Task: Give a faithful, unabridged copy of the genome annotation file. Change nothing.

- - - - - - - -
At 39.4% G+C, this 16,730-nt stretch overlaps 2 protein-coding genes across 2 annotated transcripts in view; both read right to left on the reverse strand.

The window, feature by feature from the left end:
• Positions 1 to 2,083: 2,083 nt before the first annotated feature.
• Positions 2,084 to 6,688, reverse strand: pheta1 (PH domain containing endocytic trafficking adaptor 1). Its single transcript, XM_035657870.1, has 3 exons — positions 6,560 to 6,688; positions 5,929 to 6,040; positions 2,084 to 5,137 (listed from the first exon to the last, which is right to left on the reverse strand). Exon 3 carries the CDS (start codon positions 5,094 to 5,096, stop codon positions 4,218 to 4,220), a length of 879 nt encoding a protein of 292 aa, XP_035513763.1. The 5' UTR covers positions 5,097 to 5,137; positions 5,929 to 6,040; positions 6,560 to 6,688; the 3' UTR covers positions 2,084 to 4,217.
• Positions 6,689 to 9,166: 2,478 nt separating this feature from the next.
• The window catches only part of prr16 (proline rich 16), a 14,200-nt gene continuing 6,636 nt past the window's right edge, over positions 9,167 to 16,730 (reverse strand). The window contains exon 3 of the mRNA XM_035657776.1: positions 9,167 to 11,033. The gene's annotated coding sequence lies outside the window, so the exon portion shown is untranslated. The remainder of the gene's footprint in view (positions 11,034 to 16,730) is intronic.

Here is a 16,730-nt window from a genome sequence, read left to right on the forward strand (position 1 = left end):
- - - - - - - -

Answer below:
At 39.4% G+C, this 16,730-nt stretch overlaps 2 protein-coding genes across 2 annotated transcripts in view; both read right to left on the reverse strand.

The window, feature by feature from the left end:
• Positions 1 to 2,083: 2,083 nt before the first annotated feature.
• Positions 2,084 to 6,688, reverse strand: pheta1 (PH domain containing endocytic trafficking adaptor 1). Its single transcript, XM_035657870.1, has 3 exons — positions 6,560 to 6,688; positions 5,929 to 6,040; positions 2,084 to 5,137 (listed from the first exon to the last, which is right to left on the reverse strand). Exon 3 carries the CDS (start codon positions 5,094 to 5,096, stop codon positions 4,218 to 4,220), a length of 879 nt encoding a protein of 292 aa, XP_035513763.1. The 5' UTR covers positions 5,097 to 5,137; positions 5,929 to 6,040; positions 6,560 to 6,688; the 3' UTR covers positions 2,084 to 4,217.
• Positions 6,689 to 9,166: 2,478 nt separating this feature from the next.
• The window catches only part of prr16 (proline rich 16), a 14,200-nt gene continuing 6,636 nt past the window's right edge, over positions 9,167 to 16,730 (reverse strand). The window contains exon 3 of the mRNA XM_035657776.1: positions 9,167 to 11,033. The gene's annotated coding sequence lies outside the window, so the exon portion shown is untranslated. The remainder of the gene's footprint in view (positions 11,034 to 16,730) is intronic.

Here is a 16,730-nt window from a genome sequence, read left to right on the forward strand (position 1 = left end):